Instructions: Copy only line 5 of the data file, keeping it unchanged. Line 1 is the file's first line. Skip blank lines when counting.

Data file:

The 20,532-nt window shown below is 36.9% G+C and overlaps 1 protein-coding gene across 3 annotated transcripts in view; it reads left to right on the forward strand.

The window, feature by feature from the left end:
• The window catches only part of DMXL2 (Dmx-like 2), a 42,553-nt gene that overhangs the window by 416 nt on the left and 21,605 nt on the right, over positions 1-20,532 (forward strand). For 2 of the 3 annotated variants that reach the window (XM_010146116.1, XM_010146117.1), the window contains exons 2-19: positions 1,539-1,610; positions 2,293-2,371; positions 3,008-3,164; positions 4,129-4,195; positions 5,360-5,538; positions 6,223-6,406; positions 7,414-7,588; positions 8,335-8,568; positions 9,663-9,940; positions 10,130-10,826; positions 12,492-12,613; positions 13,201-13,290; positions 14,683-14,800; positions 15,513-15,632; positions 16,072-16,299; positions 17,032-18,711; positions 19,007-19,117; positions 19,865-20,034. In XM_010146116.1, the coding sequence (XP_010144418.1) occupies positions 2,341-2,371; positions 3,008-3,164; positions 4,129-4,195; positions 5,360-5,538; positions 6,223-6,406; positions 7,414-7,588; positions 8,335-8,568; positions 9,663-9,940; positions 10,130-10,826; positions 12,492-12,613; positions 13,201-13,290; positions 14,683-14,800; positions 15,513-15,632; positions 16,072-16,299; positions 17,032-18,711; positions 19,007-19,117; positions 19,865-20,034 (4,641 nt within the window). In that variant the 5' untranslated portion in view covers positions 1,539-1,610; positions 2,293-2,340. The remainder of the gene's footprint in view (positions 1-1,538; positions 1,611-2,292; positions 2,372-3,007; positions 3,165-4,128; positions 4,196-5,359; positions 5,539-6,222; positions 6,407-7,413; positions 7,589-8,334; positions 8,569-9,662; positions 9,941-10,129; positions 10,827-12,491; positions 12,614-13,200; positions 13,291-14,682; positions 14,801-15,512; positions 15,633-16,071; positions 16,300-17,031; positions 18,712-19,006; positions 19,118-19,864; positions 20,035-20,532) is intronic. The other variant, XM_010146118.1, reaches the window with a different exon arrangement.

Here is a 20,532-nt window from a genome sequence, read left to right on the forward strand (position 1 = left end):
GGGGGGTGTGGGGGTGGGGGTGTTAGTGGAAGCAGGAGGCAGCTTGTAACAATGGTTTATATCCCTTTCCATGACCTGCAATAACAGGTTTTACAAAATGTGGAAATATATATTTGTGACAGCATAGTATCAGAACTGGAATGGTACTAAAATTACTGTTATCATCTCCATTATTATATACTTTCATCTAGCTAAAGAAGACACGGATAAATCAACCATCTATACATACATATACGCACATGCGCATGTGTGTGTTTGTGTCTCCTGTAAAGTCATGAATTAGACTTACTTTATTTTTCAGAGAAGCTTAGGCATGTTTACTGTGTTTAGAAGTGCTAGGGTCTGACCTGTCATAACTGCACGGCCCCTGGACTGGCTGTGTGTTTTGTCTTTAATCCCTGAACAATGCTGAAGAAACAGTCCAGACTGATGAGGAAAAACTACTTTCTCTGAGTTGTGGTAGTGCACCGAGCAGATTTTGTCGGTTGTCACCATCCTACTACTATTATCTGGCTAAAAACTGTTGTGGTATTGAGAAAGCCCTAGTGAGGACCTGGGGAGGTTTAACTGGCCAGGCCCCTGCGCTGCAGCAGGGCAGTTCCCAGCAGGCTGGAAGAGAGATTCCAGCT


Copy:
GGGGGGTGTGGGGGTGGGGGTGTTAGTGGAAGCAGGAGGCAGCTTGTAACAATGGTTTATATCCCTTTCCATGACCTGCAATAACAGGTTTTACAAAATGTGGAAATATATATTTGTGACAGCATAGTATCAGAACTGGAATGGTACTAAAATTACTGTTATCATCTCCATTATTATATACTTTCATCTAGCTAAAGAAGACACGGATAAATCAACCATCTATACATACATATACGCACATGCGCATGTGTGTGTTTGTGTCTCCTGTAAAGTCATGAATTAGACTTACTTTATTTTTCAGAGAAGCTTAGGCATGTTTACTGTGTTTAGAAGTGCTAGGGTCTGACCTGTCATAACTGCACGGCCCCTGGACTGGCTGTGTGTTTTGTCTTTAATCCCTGAACAATGCTGAAGAAACAGTCCAGACTGATGAGGAAAAACTACTTTCTCTGAGTTGTGGTAGTGCACCGAGCAGATTTTGTCGGTTGTCACCATCCTACTACTATTATCTGGCTAAAAACTGTTGTGGTATTGAGAAAGCCCTAGTGAGGACCTGGGGAGGTTTAACTGGCCAGGCCCCTGCGCTGCAGCAGGGCAGTTCCCAGCAGGCTGGAAGAGAGATTCCAGCT